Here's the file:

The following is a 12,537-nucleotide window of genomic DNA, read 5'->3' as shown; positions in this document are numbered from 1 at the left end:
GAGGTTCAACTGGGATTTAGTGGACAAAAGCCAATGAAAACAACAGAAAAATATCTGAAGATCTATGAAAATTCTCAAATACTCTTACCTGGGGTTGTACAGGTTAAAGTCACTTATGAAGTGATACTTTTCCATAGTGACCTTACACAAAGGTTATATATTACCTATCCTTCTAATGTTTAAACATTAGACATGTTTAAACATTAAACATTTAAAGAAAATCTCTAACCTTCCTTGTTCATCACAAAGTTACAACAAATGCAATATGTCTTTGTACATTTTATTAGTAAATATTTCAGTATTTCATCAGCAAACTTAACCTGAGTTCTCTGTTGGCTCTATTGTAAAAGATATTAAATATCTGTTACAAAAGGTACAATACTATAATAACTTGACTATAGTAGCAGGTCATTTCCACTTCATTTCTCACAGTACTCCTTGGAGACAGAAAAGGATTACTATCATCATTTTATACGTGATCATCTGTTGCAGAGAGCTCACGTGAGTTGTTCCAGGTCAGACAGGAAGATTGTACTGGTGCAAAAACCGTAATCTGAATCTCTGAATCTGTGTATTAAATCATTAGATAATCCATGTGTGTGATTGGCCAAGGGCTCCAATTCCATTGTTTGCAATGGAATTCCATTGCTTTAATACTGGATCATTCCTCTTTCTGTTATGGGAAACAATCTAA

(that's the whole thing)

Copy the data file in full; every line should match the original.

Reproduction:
The following is a 12,537-nucleotide window of genomic DNA, read 5'->3' as shown; positions in this document are numbered from 1 at the left end:
GAGGTTCAACTGGGATTTAGTGGACAAAAGCCAATGAAAACAACAGAAAAATATCTGAAGATCTATGAAAATTCTCAAATACTCTTACCTGGGGTTGTACAGGTTAAAGTCACTTATGAAGTGATACTTTTCCATAGTGACCTTACACAAAGGTTATATATTACCTATCCTTCTAATGTTTAAACATTAGACATGTTTAAACATTAAACATTTAAAGAAAATCTCTAACCTTCCTTGTTCATCACAAAGTTACAACAAATGCAATATGTCTTTGTACATTTTATTAGTAAATATTTCAGTATTTCATCAGCAAACTTAACCTGAGTTCTCTGTTGGCTCTATTGTAAAAGATATTAAATATCTGTTACAAAAGGTACAATACTATAATAACTTGACTATAGTAGCAGGTCATTTCCACTTCATTTCTCACAGTACTCCTTGGAGACAGAAAAGGATTACTATCATCATTTTATACGTGATCATCTGTTGCAGAGAGCTCACGTGAGTTGTTCCAGGTCAGACAGGAAGATTGTACTGGTGCAAAAACCGTAATCTGAATCTCTGAATCTGTGTATTAAATCATTAGATAATCCATGTGTGTGATTGGCCAAGGGCTCCAATTCCATTGTTTGCAATGGAATTCCATTGCTTTAATACTGGATCATTCCTCTTTCTGTTATGGGAAACAATCTAA